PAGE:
• Truck Rewind: 1966 Chevy Turbo Titan III is Still Futuristic By Today’s Standards

    Chevy Turbo Titan III concept

    Even by today’s standards, the 1966 Chevy Turbo Titan III looks formidable. It was full of futuristic innovations of the day. Coupled to a 40-foot, stainless steel trailer, the Turbo Titan III was a gas turbine-powered semi that made it all the way to a rolling prototype before the project was scrapped. Turbine power was all the rage back in the 1950s and 1960s with several vehicles built by the Big Three (among others) being tested all over the country. None of them made it to production as turbine power proved to be not as well suited to land-going vehicles.

    [Editor’s note: we are kicking off a new “Truck Rewind” series of articles. Let us know what you think in the comments below.]

    Powered by a 280 horsepower GT-309 turbine power plant, maximum torque of 875-lbs could only be achieved at idle. An Allison 6-speed automatic transmission was connected to the power turbine gear which was connected to the turbine’s output shaft. The Gross Combined Weight (GCW) was 76,800 lbs.

    The 1966 Chevrolet Turbo Titan III’s main shaft spun at 35,000 rpm and had to be gear-reduced to a more manageable 4,000 rpm.

    1966 chevrolet turbo titan interior steering

    There were many innovations aside from the turbine. The massive front intakes also housed sideways-opening popup/popout headlights. While Chevrolet used a current-day semi platform, the exterior was covered in fiberglass and many functions, like the tilting cab (for turbine access), were electrically powered. The interior had NASA-like seats and the steering system consisted of two small wheels that was connected to the power steering.

    All in all, the rolling testbeds proved that General Motors was just as curious as the competition regarding turbine’s potential. A curiosity that never made it to production. Still, it’s gratifying to see Chevrolet’s creative side flourish focusing on a truck.

    Chevrolet invited TFLtruck out to Las Vegas to drive their new Tahoe Custom, a new entry-level model. We not only towed the new 2018 Polaris RZR XP 1000 Turbo DYNAMIX, we got to drive the RZRs too!

    Nathan Adlen
    Nathan Adlen
    Easily amused by anything with four wheels, Nathan Adlen reviews vehicles from the cheapest to the most prestigious. Wrecking yards, dealer lots, garages, racetracks, professional automotive testing and automotive journalism - Nathan has experienced a wide range of the automotive spectrum. Brought up in the California car culture and educated in theater, childhood education, film, journalism and history, Nathan now lives with his family in Denver, CO. His words, good humor and video are enjoyed worldwide.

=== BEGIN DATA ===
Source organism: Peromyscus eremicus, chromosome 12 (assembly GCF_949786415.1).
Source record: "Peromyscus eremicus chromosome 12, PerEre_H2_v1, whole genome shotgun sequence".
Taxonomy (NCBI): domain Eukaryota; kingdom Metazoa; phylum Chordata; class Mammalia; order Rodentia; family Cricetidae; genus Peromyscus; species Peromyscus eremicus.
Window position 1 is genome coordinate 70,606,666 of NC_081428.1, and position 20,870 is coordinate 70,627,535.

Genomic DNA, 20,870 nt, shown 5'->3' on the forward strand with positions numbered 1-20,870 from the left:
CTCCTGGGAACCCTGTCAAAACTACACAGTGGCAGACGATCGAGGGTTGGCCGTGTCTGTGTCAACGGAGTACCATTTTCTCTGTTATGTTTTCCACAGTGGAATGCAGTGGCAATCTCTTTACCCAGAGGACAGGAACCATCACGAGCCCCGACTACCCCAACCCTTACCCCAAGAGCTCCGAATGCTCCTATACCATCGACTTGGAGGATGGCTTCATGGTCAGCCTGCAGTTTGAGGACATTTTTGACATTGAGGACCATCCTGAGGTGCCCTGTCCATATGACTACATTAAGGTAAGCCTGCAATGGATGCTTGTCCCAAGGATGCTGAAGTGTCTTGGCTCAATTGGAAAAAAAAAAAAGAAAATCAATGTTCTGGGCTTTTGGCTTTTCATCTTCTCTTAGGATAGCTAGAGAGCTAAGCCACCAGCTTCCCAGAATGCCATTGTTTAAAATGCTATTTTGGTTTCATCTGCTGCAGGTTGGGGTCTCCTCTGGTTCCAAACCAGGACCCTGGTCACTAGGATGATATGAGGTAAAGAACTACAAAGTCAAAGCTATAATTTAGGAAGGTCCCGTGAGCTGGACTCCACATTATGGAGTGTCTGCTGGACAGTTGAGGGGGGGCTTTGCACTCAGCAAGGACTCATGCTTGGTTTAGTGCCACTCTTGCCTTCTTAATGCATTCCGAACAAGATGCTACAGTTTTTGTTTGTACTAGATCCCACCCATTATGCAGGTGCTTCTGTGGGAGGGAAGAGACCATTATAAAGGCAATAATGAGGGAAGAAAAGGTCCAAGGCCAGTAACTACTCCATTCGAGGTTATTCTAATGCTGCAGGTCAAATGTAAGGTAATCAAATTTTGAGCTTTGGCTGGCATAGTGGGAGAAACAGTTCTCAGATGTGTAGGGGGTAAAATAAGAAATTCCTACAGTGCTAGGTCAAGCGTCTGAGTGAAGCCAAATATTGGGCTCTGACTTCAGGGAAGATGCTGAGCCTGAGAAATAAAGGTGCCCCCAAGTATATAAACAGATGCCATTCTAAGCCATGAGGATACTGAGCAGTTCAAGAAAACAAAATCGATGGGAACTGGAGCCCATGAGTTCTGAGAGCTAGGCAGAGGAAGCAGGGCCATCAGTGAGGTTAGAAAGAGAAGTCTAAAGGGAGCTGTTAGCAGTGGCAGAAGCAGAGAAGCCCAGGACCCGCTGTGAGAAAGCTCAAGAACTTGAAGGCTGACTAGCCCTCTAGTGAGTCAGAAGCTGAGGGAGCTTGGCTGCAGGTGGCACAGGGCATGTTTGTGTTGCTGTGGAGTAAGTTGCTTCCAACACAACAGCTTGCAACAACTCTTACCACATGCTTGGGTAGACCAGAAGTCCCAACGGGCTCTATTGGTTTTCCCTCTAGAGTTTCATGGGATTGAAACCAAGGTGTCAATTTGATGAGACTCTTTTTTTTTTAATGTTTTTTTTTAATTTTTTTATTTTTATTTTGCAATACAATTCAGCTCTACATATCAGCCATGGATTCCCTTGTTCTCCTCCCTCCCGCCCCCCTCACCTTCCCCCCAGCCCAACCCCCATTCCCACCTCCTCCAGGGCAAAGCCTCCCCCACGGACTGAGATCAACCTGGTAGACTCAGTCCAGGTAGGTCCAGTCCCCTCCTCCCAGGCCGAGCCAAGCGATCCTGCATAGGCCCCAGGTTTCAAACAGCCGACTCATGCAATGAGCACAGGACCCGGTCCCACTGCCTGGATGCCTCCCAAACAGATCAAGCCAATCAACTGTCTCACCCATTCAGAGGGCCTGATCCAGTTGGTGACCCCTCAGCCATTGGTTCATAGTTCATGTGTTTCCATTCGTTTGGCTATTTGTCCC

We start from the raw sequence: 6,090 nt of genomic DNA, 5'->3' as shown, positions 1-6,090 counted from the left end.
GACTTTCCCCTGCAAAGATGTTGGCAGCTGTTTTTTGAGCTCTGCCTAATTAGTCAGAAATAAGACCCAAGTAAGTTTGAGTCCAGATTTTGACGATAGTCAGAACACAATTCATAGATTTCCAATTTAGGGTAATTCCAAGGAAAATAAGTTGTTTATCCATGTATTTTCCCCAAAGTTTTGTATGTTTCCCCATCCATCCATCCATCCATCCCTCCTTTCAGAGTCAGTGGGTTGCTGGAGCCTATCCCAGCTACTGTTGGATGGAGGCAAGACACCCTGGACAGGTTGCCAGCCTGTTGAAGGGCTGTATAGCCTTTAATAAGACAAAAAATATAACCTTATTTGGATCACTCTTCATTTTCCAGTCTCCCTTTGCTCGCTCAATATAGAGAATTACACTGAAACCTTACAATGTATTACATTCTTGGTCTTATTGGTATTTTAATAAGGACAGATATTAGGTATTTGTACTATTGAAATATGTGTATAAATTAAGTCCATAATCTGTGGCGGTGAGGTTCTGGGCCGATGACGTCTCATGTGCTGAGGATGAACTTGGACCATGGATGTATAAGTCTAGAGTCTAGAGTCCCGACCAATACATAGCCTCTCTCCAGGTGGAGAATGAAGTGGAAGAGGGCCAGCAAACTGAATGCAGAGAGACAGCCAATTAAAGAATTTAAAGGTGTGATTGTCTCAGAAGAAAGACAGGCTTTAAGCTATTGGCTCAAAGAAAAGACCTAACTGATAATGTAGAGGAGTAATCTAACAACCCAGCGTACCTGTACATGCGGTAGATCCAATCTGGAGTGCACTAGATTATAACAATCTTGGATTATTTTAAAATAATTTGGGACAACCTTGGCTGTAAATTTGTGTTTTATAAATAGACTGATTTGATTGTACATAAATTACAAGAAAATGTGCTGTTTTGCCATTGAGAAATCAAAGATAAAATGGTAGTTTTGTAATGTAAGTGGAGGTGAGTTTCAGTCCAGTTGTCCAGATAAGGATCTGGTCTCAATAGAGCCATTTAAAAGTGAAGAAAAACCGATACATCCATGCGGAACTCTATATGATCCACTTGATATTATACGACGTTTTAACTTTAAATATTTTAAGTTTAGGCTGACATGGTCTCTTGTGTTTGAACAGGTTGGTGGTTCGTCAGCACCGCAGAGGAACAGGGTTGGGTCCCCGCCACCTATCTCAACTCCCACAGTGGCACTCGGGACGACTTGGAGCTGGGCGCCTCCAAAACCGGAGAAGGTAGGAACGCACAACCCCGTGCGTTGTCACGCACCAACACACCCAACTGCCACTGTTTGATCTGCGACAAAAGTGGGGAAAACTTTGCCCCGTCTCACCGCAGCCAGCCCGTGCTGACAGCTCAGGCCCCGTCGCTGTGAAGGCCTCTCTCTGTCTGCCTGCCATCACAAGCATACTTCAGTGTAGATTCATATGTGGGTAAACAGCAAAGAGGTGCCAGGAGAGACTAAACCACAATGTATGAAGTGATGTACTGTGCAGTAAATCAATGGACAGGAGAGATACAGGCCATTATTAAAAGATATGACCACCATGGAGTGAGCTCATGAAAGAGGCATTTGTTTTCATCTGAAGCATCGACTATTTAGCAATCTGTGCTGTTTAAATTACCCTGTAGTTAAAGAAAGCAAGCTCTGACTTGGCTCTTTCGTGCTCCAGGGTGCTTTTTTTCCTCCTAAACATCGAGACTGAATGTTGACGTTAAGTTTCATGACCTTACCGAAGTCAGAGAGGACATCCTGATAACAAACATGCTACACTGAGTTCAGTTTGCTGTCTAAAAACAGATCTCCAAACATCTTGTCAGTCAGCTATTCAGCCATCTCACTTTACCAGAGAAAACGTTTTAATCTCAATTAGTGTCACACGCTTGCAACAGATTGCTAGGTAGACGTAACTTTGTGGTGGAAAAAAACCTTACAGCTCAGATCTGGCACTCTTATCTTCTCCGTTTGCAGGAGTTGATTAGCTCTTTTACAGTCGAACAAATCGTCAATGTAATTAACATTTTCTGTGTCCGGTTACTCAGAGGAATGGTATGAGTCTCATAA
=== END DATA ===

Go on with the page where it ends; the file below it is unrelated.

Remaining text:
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    33 thoughts on “Truck Rewind: 1966 Chevy Turbo Titan III is Still Futuristic By Today’s Standards

    1. Nathan – – –

      Any idea about fuel mileage?
      Modern diesel-semi’s, — with PACCAR, or Detroit, or Cummins engines — at 80K lbs GVWR, get between 5 and 8 MPG typically.
      Chrysler killed its turbine car (albeit a prototype) because it ate diesel at 16 MPG; did not accelerate all that fast; was VERY expensive; was hard to start in the cold; and blasted a huge amount of exhaust wind and heat behind it. But it was fun to see and hear! (It came to the RPI campus for students to drool over in ~1965.)


      1. Turbines are coming to your trucks. Back then, they made the mistake of hooking a transmission to them instead of just connecting the turbine to a generator like all the new vehicles that have already come out and are coming out.
        So when this range extender turbines come out, you can choose whichever fuel you want to use: diesel, gas, biodiesel, whichever pump you want to pull up to.
        Heck, pour your old vegetable or olive oitl down your fuel tank.

        1. My experience with gas turbines was very fuel specific. I’m reasonably sure that certain military turbines might be multi-fuel,but I think that tech is expensive.Might be more expensive than a small clean diesel,just to run a generator.

            1. Yes, but my dreams are different than yours.

              When I wake up, there is another aannouncement of real developments of micro turbine range extendors and the like.

              I don’t want to know what the drugs have done to your dreams.

            2. Rambros Bro Hal – you need to learn to separate dreams from reality. Come back down to earth, study harder in science class, learn to differentiate cool concepts from harsh reality

          1. Multi-fuel capability isn’t expensive, but it usually compromises on economy and power. Turbines care very little, however. Comes down to the fuel having enough lubricity for the pumps on the thin end, to being able to effectively spray/atomize it on the thick end.
            Big challenge with turbines is their air consumption, which for land applications must be filtered.